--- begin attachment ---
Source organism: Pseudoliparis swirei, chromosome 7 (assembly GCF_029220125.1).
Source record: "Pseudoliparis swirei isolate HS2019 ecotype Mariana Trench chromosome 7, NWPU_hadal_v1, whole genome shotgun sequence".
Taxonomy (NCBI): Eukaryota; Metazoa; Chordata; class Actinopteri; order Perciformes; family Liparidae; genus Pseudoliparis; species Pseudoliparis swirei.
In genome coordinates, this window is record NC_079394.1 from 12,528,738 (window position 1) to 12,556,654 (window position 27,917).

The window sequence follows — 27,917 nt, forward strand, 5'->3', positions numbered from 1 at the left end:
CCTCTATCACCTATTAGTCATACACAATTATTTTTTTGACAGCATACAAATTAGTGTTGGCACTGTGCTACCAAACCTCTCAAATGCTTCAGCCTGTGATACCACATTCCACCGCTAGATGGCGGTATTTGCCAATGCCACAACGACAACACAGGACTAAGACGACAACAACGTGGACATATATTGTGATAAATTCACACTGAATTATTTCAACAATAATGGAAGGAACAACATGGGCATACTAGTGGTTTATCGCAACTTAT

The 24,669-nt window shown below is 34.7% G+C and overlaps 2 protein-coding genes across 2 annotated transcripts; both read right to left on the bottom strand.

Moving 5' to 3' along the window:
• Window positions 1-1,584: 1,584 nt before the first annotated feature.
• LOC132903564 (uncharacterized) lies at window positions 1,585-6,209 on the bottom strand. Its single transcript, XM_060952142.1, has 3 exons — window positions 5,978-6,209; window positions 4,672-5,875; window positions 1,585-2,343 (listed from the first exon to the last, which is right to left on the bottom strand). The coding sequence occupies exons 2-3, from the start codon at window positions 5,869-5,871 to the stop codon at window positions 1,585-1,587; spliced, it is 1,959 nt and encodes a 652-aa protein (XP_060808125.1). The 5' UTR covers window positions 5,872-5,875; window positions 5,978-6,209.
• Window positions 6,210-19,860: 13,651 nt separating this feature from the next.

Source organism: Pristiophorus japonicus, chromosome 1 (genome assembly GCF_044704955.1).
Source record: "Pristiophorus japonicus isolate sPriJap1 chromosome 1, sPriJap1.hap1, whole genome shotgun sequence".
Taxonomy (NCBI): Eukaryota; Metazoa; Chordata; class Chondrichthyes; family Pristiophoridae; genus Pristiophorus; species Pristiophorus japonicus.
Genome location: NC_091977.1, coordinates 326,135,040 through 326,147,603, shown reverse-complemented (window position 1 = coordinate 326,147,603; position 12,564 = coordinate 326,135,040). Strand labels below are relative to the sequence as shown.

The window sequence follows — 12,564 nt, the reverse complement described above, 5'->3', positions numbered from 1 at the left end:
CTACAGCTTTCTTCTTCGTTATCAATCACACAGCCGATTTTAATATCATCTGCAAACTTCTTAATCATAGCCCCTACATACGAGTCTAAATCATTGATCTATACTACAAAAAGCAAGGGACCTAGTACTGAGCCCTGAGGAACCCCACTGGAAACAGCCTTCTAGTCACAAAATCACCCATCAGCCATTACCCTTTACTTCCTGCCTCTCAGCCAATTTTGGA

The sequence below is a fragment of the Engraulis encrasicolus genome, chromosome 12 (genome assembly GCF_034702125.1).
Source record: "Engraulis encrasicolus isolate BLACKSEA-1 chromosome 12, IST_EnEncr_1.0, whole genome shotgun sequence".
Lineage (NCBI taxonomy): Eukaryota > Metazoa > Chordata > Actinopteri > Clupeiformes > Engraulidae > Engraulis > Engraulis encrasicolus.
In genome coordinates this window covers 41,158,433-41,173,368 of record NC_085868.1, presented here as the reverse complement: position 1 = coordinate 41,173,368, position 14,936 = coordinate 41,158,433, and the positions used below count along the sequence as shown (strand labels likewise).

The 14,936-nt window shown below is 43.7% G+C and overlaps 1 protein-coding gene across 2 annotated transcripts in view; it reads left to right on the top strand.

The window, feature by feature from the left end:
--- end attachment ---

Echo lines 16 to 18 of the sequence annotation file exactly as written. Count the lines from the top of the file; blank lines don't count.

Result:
The window sequence follows — 12,564 nt, the reverse complement described above, 5'->3', positions numbered from 1 at the left end:
CTACAGCTTTCTTCTTCGTTATCAATCACACAGCCGATTTTAATATCATCTGCAAACTTCTTAATCATAGCCCCTACATACGAGTCTAAATCATTGATCTATACTACAAAAAGCAAGGGACCTAGTACTGAGCCCTGAGGAACCCCACTGGAAACAGCCTTCTAGTCACAAAATCACCCATCAGCCATTACCCTTTACTTCCTGCCTCTCAGCCAATTTTGGA

The sequence below is a fragment of the Engraulis encrasicolus genome, chromosome 12 (genome assembly GCF_034702125.1).